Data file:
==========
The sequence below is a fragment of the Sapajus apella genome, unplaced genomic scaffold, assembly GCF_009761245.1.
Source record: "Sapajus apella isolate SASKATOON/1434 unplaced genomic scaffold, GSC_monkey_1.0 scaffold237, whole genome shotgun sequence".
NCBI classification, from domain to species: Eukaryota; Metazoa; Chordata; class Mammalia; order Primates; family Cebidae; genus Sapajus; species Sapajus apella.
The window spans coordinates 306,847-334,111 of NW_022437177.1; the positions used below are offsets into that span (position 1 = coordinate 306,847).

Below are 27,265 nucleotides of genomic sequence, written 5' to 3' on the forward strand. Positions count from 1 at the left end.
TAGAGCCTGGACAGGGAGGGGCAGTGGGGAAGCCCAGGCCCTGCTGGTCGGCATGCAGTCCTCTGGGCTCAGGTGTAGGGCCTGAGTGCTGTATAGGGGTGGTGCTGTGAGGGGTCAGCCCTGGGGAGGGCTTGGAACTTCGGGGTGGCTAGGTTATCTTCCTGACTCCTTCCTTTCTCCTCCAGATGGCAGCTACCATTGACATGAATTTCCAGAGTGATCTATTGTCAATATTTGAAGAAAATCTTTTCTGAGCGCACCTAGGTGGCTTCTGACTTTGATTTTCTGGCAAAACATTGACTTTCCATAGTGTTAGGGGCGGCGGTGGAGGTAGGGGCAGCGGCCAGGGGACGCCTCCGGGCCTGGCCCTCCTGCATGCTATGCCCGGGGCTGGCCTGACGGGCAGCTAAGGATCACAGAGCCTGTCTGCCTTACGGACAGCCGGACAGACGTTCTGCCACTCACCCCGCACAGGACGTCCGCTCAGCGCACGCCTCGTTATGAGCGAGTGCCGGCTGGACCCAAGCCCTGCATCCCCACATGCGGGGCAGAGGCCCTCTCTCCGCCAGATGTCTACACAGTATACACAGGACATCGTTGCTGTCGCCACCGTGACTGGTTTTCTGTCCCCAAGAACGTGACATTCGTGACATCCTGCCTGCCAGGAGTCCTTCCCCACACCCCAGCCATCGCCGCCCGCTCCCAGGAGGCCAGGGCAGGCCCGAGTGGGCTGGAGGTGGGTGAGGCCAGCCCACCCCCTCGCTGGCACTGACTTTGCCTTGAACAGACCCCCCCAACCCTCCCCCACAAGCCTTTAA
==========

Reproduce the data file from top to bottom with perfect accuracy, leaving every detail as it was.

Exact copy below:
The sequence below is a fragment of the Sapajus apella genome, unplaced genomic scaffold, assembly GCF_009761245.1.
Source record: "Sapajus apella isolate SASKATOON/1434 unplaced genomic scaffold, GSC_monkey_1.0 scaffold237, whole genome shotgun sequence".
NCBI classification, from domain to species: Eukaryota; Metazoa; Chordata; class Mammalia; order Primates; family Cebidae; genus Sapajus; species Sapajus apella.
The window spans coordinates 306,847-334,111 of NW_022437177.1; the positions used below are offsets into that span (position 1 = coordinate 306,847).

Below are 27,265 nucleotides of genomic sequence, written 5' to 3' on the forward strand. Positions count from 1 at the left end.
TAGAGCCTGGACAGGGAGGGGCAGTGGGGAAGCCCAGGCCCTGCTGGTCGGCATGCAGTCCTCTGGGCTCAGGTGTAGGGCCTGAGTGCTGTATAGGGGTGGTGCTGTGAGGGGTCAGCCCTGGGGAGGGCTTGGAACTTCGGGGTGGCTAGGTTATCTTCCTGACTCCTTCCTTTCTCCTCCAGATGGCAGCTACCATTGACATGAATTTCCAGAGTGATCTATTGTCAATATTTGAAGAAAATCTTTTCTGAGCGCACCTAGGTGGCTTCTGACTTTGATTTTCTGGCAAAACATTGACTTTCCATAGTGTTAGGGGCGGCGGTGGAGGTAGGGGCAGCGGCCAGGGGACGCCTCCGGGCCTGGCCCTCCTGCATGCTATGCCCGGGGCTGGCCTGACGGGCAGCTAAGGATCACAGAGCCTGTCTGCCTTACGGACAGCCGGACAGACGTTCTGCCACTCACCCCGCACAGGACGTCCGCTCAGCGCACGCCTCGTTATGAGCGAGTGCCGGCTGGACCCAAGCCCTGCATCCCCACATGCGGGGCAGAGGCCCTCTCTCCGCCAGATGTCTACACAGTATACACAGGACATCGTTGCTGTCGCCACCGTGACTGGTTTTCTGTCCCCAAGAACGTGACATTCGTGACATCCTGCCTGCCAGGAGTCCTTCCCCACACCCCAGCCATCGCCGCCCGCTCCCAGGAGGCCAGGGCAGGCCCGAGTGGGCTGGAGGTGGGTGAGGCCAGCCCACCCCCTCGCTGGCACTGACTTTGCCTTGAACAGACCCCCCCAACCCTCCCCCACAAGCCTTTAA